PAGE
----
The Light Bulb Theory©

By Mark Hamister


Throughout my now 46 years of leadership, learning from others and experiencing what works and what does not I have discovered many years ago (1984 to be specific) that people do better when they think things through. They learn more. They think better. They act more effectively in the future.

I have also experienced many people (leaders) express frustration that many of their direct reports come to them to make first find the problem and second solve or fix the problem. All too often, too many leaders respond by helping to identify the problem and then solve it.

During my early years as a leader, I have also noticed that many persons who are otherwise well-meaning good people, tend to have tunnel vision. In other words, they do not absorb and see everything that is going on around them.

These are very real challenges to leaders (both formal leaders and informal leaders). How does one lead, open the eyes of their team, help their team while at the same time find a path to help people to open their eyes and find the problems and then fix them? There are indeed many potential solutions and the “light bulb theory” as I call it is just one tool in the tool kit to help guide your team to greater achievement.

So please indulge me and allow me to share a story. 

In 1983 while touring Eagle Crest Nursing Center in Jacksonville, Florida (one of our properties at the time) myself and the other above property leaders were making suggestions to local property leaders. I noticed that they were letting us find the problems and then solve them. They were happy to execute the solutions but clearly, they were not seeing what we were seeing. It discouraged me as we (above property leaders) could not be on-site every day. Just as I was concluding this silently in my mind, I saw not one but two light bulbs out. Normally I would have previously brought that to the attention of the Maintenance Director who was among the local leaders touring with us. After all, light is an important environmental feature to seniors whose eyesight is not as good as yours or mine. But I decided to not say a word. I did however start to count the number of light bulbs that were burned out. 

When we finished the three-hour-long tour, we went back to the offices. I asked the local team what the top ten environmental conditions that seniors needed to enjoy life at the property. They did a pretty good job of listing them out. I waited patiently for them to include good lighting during the day. Yes, it finally came, they knew it. They also knew the other things that were more important such as social interaction, string music (calming) playing, smiles, laughter caused by our team’s actions, etc.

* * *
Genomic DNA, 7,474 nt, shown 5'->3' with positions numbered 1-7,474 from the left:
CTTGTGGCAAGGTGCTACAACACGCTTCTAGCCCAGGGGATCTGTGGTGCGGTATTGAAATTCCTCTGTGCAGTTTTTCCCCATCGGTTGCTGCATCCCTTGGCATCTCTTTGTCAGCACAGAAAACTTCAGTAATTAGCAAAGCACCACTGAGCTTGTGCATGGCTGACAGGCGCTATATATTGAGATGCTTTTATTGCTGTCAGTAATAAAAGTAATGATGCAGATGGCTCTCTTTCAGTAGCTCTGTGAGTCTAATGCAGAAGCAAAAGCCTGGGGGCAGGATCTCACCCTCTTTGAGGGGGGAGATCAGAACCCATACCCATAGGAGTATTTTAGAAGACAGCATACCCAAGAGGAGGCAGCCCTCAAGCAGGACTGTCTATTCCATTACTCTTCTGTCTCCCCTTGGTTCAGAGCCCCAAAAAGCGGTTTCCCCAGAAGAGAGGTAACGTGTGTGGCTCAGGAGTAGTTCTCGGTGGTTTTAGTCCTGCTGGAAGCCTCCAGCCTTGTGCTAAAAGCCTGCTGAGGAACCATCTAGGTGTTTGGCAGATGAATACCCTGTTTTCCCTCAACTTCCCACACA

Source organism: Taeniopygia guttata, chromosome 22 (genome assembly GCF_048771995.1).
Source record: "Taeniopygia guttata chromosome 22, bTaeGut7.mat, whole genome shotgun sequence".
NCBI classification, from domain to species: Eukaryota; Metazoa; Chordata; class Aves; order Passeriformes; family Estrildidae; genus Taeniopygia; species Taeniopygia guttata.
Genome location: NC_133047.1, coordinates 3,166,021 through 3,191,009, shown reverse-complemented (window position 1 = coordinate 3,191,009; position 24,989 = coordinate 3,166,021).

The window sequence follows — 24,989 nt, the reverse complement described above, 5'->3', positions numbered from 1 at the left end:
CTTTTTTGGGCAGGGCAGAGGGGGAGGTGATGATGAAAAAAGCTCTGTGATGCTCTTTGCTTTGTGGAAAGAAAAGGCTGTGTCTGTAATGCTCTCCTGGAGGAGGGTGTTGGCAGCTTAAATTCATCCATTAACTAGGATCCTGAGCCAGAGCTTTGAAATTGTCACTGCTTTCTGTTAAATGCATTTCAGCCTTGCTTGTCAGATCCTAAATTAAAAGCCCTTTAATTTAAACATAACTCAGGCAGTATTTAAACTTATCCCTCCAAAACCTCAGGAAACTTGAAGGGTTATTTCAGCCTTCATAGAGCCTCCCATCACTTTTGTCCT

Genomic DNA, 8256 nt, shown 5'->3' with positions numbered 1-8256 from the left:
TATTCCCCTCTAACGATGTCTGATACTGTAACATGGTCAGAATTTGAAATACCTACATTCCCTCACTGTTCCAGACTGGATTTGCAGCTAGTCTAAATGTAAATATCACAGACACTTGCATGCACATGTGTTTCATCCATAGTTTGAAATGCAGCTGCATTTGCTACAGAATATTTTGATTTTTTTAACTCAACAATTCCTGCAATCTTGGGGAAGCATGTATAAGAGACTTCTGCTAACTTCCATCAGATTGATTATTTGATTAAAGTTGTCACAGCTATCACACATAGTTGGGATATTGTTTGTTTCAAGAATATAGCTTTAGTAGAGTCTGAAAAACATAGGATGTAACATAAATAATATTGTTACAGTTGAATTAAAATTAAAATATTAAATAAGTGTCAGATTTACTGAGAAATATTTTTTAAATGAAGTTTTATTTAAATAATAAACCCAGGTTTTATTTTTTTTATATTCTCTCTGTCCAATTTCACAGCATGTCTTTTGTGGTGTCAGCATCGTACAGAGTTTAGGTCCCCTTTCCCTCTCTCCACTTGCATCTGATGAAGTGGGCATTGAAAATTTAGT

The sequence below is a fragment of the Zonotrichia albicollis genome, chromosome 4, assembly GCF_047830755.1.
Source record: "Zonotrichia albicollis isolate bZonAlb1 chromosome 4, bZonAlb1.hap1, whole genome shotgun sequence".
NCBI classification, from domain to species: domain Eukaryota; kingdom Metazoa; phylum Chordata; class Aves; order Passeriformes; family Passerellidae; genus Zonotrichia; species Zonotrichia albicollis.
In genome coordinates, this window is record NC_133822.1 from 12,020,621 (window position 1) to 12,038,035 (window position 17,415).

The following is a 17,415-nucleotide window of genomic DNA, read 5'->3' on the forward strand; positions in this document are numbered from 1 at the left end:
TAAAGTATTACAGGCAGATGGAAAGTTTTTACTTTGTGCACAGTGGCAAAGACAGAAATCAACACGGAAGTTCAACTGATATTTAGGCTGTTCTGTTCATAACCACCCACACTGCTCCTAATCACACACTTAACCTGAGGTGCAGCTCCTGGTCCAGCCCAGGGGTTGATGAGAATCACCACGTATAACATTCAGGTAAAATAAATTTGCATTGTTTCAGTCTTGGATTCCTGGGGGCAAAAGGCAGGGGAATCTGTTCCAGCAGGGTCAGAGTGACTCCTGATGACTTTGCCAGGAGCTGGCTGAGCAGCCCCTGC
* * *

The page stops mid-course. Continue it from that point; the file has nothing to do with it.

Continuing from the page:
So next I asked --- how many light bulbs were burned out. They had no idea and one manager even said– none. I responded that I saw 15 light bulbs burned out. What do you think their next questions to me was? Yes, you are right–– they asked where? So, thinking about what I said in the early part of this article, what do you think my response was?

I told them to go find the fifteen burned out lights bulbs, replace them and then tell me at the end of the day how many they found and where (as I had written down the location on my note pad (yes note pad we did not have cell phones, laptops or other devices back then–– all old school–– oh how I love old school). Well, what do you think they reported to me at the end of the day?

At the end of the day, they reported that they found 32 light bulbs burned out. They gave me the list of the locations and they advised me that they were replaced. They also told me that they used this as a teaching moment for many people on the team to act earlier.

The moral to the story of The Light Bulb Theory– don’t think for your team. Instead, challenge them to do the thinking.

The light bulb theory obtains its name because of the specific use of the theory which I used for the first time in 1983 relative to actual light bulbs. However, this theory can be used for almost anything.

When your team should be the ones doing the thinking, think about using the light bulb theory instead of doing their thinking for them. Broaden the theory beyond this example and make it fun for everyone. When your team is successful as a result, celebrate it.

So, let us all think about THE LIGHT BULB THEORY and how to use it to enhance our team's performance!

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Hamister Group, LLC